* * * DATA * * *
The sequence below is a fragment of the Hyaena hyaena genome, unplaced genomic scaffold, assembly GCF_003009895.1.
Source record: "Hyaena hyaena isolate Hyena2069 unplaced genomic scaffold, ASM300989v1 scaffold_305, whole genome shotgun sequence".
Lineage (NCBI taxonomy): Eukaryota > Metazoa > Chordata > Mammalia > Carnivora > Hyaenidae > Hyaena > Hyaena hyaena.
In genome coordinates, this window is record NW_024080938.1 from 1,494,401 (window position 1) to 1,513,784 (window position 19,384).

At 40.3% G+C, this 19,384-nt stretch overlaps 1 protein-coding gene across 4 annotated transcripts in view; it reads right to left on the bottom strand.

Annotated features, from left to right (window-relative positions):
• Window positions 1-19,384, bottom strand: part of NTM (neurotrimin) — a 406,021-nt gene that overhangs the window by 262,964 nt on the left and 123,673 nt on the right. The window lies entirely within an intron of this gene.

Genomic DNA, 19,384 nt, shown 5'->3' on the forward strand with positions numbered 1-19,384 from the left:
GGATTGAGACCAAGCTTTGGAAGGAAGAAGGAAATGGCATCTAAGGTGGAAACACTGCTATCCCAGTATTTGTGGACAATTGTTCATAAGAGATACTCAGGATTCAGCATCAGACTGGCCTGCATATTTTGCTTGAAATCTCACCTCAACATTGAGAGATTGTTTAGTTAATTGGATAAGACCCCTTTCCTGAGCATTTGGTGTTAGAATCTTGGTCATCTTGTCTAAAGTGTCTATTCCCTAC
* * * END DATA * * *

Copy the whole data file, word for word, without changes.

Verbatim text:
The sequence below is a fragment of the Hyaena hyaena genome, unplaced genomic scaffold, assembly GCF_003009895.1.
Source record: "Hyaena hyaena isolate Hyena2069 unplaced genomic scaffold, ASM300989v1 scaffold_305, whole genome shotgun sequence".
Lineage (NCBI taxonomy): Eukaryota > Metazoa > Chordata > Mammalia > Carnivora > Hyaenidae > Hyaena > Hyaena hyaena.
In genome coordinates, this window is record NW_024080938.1 from 1,494,401 (window position 1) to 1,513,784 (window position 19,384).

At 40.3% G+C, this 19,384-nt stretch overlaps 1 protein-coding gene across 4 annotated transcripts in view; it reads right to left on the bottom strand.

Annotated features, from left to right (window-relative positions):
• Window positions 1-19,384, bottom strand: part of NTM (neurotrimin) — a 406,021-nt gene that overhangs the window by 262,964 nt on the left and 123,673 nt on the right. The window lies entirely within an intron of this gene.

Genomic DNA, 19,384 nt, shown 5'->3' on the forward strand with positions numbered 1-19,384 from the left:
GGATTGAGACCAAGCTTTGGAAGGAAGAAGGAAATGGCATCTAAGGTGGAAACACTGCTATCCCAGTATTTGTGGACAATTGTTCATAAGAGATACTCAGGATTCAGCATCAGACTGGCCTGCATATTTTGCTTGAAATCTCACCTCAACATTGAGAGATTGTTTAGTTAATTGGATAAGACCCCTTTCCTGAGCATTTGGTGTTAGAATCTTGGTCATCTTGTCTAAAGTGTCTATTCCCTAC